Ahmedabad: Political pundits had said the Gujarat Assembly elections were a referendum on Gujarat Chief Minister Narendra Modi. By that yardstick he has won—resoundingly.
The BJP won 117 seats in the 182-member Assembly, slightly less than the 127 it got in 2002 at the height of communal riots, to return the party to power for a fourth successive term, and third for himself. Modi can take full credit for the victory as he had selected most candidates.
As BJP offices celebrated across Gujarat and cheered him when he reached the party office in Ahmedabad, Modi, 57, sought to cement cracks in the BJP ranks by crediting the win to the "sweat and toil" of its activists and national leaders, fully knowing that he was the principal architect of the landslide win.
Senior BJP leader L K Advani, a staunch supporter of Modi, said his party's victory signalled its "comeback as the frontrunner in the next parliamentary elections".
The Congress, which was hoping to end Modi's six-year reign that began in October 2001, suffered a humiliating defeat despite the overt and covert backing of the BJP dissidents including former chief minister Keshubhai Patel.
The Congress won 59 seats: only eight more than what it had in the outgoing assembly.
The NCP, a Congress ally, won three seats, the Janata Dal (U) a BJP ally but which did not associate Modi in its campaign, bagged one seat while two seats went to independents. UP Chief Minister Mayawati’s BSP failed to make a mark, proving Gujarat was essentially a Congress-BJP battleground.
Modi himself registered an impressive victory from Maninagar
constituency, winning by a margin of 87,161 votes. Modi, who secured a total of 1,39,568 votes, comfortably defeated his nearest Congress rival and Union Minister Dinsha
Patel, who polled 52,407 votes.
BJP sweeps almost all regions
Defying predictions, the challenge of the BJP dissidents failed to derail Modi in Saurashtra. Barring central Gujarat, where it suffered reverses, the BJP managed to sweep all other areas.
Vote Share Analysis: South Gujarat
Ultimately, it were the north Gujarat and Saurashtra regions of the state that put Modi in a commanding position. North Gujarat, which saw the worst violence in 2002, went almost wholly with the BJP.
A quick analysis of the results shows that the BJP has done reasonably well in the Assembly seats in the coastal belt where the people were obviously impressed with the 'Sagar Khedu Yojna' for fishermen. Another key factor in improving the BJP's overall tally was the party's handsome performance in northern Gujarat was the return of milk cooperative tycoon Vipul Chaudhary to the BJP fold.
The BJP has also done well in several Muslim-dominated areas as well as in the Saurashtra region where the powerful Patel lobby had turned against Modi.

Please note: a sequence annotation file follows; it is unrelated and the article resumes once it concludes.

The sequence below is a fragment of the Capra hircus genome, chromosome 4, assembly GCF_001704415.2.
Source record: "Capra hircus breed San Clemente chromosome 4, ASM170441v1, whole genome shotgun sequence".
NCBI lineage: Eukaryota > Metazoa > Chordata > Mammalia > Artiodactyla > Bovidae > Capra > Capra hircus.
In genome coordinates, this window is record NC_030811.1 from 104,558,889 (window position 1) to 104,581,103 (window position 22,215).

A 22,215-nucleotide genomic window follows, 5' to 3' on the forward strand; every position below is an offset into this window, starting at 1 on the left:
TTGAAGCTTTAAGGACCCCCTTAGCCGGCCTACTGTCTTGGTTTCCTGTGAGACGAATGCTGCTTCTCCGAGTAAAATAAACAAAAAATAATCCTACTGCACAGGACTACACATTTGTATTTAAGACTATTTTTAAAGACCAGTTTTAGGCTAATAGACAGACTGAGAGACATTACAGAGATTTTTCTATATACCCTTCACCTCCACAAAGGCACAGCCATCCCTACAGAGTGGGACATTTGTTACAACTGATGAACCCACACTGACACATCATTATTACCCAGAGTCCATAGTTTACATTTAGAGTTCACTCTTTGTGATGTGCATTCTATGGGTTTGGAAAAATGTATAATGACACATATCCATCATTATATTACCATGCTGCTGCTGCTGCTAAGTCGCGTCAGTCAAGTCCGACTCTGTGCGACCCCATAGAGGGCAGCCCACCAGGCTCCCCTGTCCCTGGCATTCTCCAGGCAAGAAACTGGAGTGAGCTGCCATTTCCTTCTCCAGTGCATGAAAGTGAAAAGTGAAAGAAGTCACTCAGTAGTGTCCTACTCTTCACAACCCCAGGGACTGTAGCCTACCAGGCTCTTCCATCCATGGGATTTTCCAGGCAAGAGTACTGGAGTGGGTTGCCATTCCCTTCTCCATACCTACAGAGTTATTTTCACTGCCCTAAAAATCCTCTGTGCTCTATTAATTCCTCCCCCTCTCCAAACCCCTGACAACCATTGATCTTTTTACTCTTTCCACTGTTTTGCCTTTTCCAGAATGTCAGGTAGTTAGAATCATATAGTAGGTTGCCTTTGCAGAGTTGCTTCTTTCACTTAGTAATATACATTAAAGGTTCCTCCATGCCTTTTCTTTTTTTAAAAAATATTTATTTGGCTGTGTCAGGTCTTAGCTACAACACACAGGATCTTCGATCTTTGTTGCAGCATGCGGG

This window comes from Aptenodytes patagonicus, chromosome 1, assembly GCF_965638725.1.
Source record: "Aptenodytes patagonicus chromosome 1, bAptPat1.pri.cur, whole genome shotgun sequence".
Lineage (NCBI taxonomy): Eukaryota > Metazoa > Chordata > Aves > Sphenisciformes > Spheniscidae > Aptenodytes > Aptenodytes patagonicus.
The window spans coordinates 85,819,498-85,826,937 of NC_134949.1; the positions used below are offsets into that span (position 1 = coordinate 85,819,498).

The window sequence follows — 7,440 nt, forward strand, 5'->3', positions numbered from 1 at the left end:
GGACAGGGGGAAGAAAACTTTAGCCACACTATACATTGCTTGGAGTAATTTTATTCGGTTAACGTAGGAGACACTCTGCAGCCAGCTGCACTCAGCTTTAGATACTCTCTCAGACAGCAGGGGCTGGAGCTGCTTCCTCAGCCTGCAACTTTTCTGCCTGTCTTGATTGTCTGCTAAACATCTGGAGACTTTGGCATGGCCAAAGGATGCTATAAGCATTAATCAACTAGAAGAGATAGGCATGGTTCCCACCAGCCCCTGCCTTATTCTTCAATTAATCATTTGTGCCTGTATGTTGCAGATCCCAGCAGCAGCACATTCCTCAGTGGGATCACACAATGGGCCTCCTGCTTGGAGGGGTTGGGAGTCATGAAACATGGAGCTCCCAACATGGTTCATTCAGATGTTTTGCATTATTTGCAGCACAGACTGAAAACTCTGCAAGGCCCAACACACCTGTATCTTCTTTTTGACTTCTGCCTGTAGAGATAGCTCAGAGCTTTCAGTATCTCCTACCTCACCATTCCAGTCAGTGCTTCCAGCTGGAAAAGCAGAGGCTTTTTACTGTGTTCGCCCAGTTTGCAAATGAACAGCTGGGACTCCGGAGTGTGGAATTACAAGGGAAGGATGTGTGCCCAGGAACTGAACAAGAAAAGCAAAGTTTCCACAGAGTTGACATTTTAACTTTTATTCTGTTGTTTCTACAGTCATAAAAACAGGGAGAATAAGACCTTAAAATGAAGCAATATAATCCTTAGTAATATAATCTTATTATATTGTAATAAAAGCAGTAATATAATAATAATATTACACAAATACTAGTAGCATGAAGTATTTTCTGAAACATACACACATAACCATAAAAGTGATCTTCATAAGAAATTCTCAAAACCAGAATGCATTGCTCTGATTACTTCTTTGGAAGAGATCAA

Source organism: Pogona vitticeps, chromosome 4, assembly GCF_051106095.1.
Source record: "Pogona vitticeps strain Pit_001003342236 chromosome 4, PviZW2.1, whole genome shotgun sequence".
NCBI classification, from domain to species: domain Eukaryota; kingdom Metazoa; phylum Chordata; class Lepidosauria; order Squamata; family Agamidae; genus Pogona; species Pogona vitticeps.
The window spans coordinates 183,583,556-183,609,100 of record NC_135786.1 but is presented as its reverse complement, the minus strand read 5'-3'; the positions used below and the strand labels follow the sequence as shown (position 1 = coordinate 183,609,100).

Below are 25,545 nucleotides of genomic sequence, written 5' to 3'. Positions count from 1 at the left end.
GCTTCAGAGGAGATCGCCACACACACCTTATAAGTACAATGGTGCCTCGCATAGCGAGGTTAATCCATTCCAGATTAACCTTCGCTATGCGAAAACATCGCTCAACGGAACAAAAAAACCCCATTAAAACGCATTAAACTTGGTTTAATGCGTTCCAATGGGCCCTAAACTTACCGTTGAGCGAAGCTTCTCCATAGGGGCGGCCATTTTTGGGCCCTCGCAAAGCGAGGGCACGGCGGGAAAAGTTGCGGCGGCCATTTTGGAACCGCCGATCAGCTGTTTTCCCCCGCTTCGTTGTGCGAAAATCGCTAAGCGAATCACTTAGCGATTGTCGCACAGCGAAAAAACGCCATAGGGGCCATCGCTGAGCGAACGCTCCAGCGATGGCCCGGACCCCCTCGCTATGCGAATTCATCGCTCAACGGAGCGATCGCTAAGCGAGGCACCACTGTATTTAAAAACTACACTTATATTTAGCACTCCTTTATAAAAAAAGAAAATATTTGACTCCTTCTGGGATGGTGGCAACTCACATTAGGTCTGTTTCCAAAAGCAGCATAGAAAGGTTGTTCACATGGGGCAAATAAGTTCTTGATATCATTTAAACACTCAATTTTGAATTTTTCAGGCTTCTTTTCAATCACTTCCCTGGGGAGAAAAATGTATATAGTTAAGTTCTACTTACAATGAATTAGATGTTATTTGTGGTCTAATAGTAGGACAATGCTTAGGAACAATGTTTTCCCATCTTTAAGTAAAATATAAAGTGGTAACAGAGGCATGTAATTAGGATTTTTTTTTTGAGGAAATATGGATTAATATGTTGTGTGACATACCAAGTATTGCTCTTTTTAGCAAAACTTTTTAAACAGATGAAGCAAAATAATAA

The Congress, on the other hand, has done well in the tribal areas adjoining Madhya Pradesh.
Pitted against Modi were just not the Congress and BJP dissidents but also a miffed VHP and sections of Hindu monks who had backed the BJP in 2002. Knowing that Modi had become a larger than life figure, even the RSS seemed to be wary of him.
Vote Share Analysis: Saurashtra
Only one out of the seven sitting BJP MLAs, who had crossed over to the Congress, managed to win the elections. The rebels were not able to swing Patel or Koli votes to the Congress.
Bauku Unghad, who won from Babra, was the only successful rebel BJP candidate. His associates Bechar Bhadani, Dhiru Gajera, Balu Tanti, Narendrasinh Jadeja, Gopal Bhuva and Ramila Bara lost the elections.
In Saurashtra and Kutch, which is the home turf of former chief ministers and Modi critics Keshubhai Patel and Suresh Mehta, the BJP managed to increase its tally to 43 seats out of the total 58 seats in the regions. Last time the BJP had won 39 seats from the area.
Ultimately, it was north and Saurashtra regions of the state that put Modi in a commanding position.
Vote Share Analysis: Central Gujarat
Political analyst GVL Narasimha Rao told IANS that although the result would have a national impact Modi was unlikely to leave Gujarat for now.
"Modi is going to be around in politics for a long time to come," he said. "Having announced Advani as the prime ministerial candidate, the BJP has willy-nilly stopped Modi in his tracks. But he is a patient man. He is in no hurry."
Rao explained what went wrong with the Congress.
"In Gujarat, the Congress has to forget the past and fight for the future. In this election they had a very negative approach. They were trying to remind people about the gory past (the 2002 anti-Muslim violence that killed over a thousand people). And failed. They fell into the trap of the ultra secularists. There was also the pressure of the media. All this undid them."
Vote Share Analysis: North Gujarat
Prime Minister Manmohan Singh, who had campaigned actively in Gujarat for the Congress along with party president Sonia Gandhi, telephoned Modi and congratulated him on the win, the BJP's greatest moment of glory after its rout in the 2004 parliamentary election. Modi called the verdict a "positive vote".
A dejected Congress grudgingly admitted that Modi's showing was a "remarkable achievement". "We are deeply disappointed by the result," Science and Technology Minister Kapil Sibal and Congress leader said here.
"We will have to analyse (what went wrong). (Our) confidence was misplaced. While we have made no substantial gains, Modi has held on to its lead, almost held on to its lead, which is a remarkable achievement," the minister said.
The new BJP MLAs will meet in Gandhinagar on Monday to elect Modi as the leader of the Legislature Party, paving the way of his becoming the Chief Minister for the third time.
(With IANS, PTI and UNI)